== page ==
Analysis: F1 Title is Alonso's to Lose

Even if Kimi Raikkonen wins every remaining race this season, he may be powerless to prevent Fernando Alonso from winning the Formula One title

Sunday's inaugural Turkish Grand Prix raised the real possibility the McLaren driver could take more victories than his Renault rival yet fail to stop the Spaniard in his bid to inherit Michael Schumacher's crown.

McLaren can finish one-two in the last five races and still 24-year-old Alonso, with a 24-point lead, will be the sport's youngest champion if he finishes third in every one.

Raikkonen won on Sunday for scant reward, with Alonso finishing second. The Finn has five wins so far this year while Alonso has six.

While third overall and mathematically still in the reckoning, Schumacher is 40 points behind Alonso and has no chance after failing to finish Sunday's race.

Renault are also fighting McLaren for the Constructors' Championship and need every point, but team boss Flavio Briatore recognised consistency was the key to success.

"If it's impossible to win, and McLaren were stronger today, we will do the best possible," he said.

"Our reliability was perfect, and although the gaps are a little smaller after today, we are still leading both championships."

Renault have a nine-point lead over McLaren and are confident they can rise to McLaren's challenge as the battle reaches its climax.

"Monza is a better circuit for us and we have a big step in the car and engine when we go to Brazil," said Briatore. "I think we control the situation, more or less."

Missed Chances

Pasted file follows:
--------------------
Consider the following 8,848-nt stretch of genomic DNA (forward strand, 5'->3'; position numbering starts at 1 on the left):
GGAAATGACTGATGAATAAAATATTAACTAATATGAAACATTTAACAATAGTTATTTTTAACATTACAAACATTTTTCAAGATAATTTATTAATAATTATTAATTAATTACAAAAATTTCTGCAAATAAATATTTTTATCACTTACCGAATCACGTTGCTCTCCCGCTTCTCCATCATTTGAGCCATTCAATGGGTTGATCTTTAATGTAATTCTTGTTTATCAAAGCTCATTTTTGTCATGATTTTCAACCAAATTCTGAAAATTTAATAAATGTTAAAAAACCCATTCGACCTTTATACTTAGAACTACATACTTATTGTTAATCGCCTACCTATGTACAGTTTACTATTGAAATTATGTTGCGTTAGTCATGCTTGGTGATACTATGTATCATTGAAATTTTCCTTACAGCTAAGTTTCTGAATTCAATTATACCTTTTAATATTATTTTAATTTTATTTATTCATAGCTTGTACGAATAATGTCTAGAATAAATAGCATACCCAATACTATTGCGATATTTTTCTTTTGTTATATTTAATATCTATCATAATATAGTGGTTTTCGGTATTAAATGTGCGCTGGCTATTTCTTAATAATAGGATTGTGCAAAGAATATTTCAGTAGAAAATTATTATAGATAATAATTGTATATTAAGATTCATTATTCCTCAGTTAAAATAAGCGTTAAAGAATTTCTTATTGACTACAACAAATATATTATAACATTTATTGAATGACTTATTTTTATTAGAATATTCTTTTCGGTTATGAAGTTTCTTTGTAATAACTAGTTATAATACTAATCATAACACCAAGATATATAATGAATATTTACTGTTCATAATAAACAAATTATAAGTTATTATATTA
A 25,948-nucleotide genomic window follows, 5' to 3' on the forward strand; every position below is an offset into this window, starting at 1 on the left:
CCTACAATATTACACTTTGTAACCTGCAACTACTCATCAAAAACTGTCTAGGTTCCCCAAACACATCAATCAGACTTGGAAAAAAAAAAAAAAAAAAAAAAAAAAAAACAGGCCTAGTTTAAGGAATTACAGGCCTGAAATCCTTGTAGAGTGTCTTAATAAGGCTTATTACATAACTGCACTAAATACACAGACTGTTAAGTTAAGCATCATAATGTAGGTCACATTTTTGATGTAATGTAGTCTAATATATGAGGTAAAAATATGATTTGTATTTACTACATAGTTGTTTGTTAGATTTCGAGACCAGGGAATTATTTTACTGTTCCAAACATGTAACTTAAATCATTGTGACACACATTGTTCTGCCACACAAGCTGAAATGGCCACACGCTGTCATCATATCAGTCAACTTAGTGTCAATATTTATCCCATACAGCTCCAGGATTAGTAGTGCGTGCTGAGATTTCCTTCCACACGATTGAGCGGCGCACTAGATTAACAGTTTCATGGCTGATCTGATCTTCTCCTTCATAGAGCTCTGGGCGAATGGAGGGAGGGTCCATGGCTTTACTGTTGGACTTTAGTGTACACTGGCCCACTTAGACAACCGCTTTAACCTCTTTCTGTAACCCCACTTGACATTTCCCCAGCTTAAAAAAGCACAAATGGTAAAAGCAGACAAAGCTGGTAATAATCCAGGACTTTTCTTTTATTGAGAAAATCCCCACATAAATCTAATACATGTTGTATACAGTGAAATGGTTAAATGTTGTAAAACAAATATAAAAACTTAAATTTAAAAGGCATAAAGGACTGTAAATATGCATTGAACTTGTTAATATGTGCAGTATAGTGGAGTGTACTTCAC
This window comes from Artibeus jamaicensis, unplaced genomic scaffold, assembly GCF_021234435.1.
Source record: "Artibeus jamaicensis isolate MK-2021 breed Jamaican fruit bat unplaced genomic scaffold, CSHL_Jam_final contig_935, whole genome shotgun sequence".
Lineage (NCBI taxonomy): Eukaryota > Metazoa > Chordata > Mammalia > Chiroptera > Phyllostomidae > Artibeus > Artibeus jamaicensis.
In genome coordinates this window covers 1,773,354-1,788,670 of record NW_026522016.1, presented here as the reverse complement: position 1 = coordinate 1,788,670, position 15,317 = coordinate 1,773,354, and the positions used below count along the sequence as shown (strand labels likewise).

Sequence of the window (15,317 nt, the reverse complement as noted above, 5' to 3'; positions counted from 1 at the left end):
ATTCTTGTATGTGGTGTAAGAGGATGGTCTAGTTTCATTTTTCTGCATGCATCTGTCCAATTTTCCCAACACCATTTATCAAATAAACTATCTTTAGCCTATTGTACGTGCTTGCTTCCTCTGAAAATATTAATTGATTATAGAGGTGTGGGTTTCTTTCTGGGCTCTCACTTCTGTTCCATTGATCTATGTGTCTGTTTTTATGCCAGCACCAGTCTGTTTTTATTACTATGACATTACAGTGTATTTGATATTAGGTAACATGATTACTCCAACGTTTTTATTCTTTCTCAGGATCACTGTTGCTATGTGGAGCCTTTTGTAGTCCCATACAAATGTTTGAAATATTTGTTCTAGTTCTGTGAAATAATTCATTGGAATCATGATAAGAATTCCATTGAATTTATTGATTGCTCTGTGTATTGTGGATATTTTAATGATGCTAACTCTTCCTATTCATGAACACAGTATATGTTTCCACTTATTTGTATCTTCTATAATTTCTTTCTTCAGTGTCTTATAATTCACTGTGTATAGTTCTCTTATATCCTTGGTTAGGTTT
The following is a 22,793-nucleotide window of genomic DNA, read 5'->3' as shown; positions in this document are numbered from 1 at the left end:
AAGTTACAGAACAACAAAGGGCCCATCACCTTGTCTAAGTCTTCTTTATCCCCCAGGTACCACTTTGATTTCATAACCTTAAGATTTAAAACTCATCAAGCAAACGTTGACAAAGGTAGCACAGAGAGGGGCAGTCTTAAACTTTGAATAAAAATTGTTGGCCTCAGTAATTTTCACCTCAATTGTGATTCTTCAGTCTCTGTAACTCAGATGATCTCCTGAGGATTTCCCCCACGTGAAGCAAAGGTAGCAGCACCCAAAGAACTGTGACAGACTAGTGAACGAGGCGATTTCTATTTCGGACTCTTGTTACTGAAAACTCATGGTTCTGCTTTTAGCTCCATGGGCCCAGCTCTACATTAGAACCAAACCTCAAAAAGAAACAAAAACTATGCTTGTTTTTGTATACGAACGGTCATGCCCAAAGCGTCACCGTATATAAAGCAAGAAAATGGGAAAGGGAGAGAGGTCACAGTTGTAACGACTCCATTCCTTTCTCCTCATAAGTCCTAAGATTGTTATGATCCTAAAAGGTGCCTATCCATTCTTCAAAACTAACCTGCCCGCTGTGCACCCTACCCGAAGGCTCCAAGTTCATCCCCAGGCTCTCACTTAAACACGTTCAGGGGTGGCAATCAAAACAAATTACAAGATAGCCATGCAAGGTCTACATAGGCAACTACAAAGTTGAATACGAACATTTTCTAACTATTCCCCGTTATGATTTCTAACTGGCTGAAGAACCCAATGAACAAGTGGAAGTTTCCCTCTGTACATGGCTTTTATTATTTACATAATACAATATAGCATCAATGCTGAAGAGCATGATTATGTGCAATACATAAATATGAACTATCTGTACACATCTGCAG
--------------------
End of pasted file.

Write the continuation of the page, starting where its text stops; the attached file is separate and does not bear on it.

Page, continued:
Alonso is reaping the rewards of Renault's early season consistency while McLaren have the faster car but have missed endless opportunities.

They did so again at the new Istanbul circuit when Colombian Juan Pablo Montoya kissed goodbye to a certain one-two by spinning on the penultimate lap after being hit by Portuguese back marker Tiago Monteiro.

Neither was blameless but Montoya, lapping much faster than the Jordan, could have afforded to err on the side of caution rather than pushing past.

It has been five years since McLaren last celebrated a one-two finish, in Austria in 2000, but the team's F1 CEO Martin Whitmarsh was confident they would do so soon.

"Having won six of the last 10 races, we should be feeling quite good," he said. "It was a strong performance but we should have had a one-two. It was well within our grasp.

"There's no reason why we can't get a one-two in the remaining five races. Renault are doing a good job, we've got to do a better job," he added.

Whitmarsh said the momentum was in McLaren's favour in the Constructors' Championship.

"We are very slowly nibbling away there but not too long ago we were talking about 20 points and we're now down to nine," he said. "We believe that (title) is there for the taking but we haven't given up on the drivers'.

"I think Renault and Alonso are doing a great job but they can trip up over back markers, they can have issues themselves. It only needs something like that and we're right back in the hunt."

That, said Raikkonen, was all he could hope for.

"It would have been nice to have a one-two but what can you do?," he said. "Sometimes it goes on like this.

"But anyhow, two points are two points and they can make a big difference at the end of the season. We did the best we could do and we just need to keep working hard and win more races and see where we end up."

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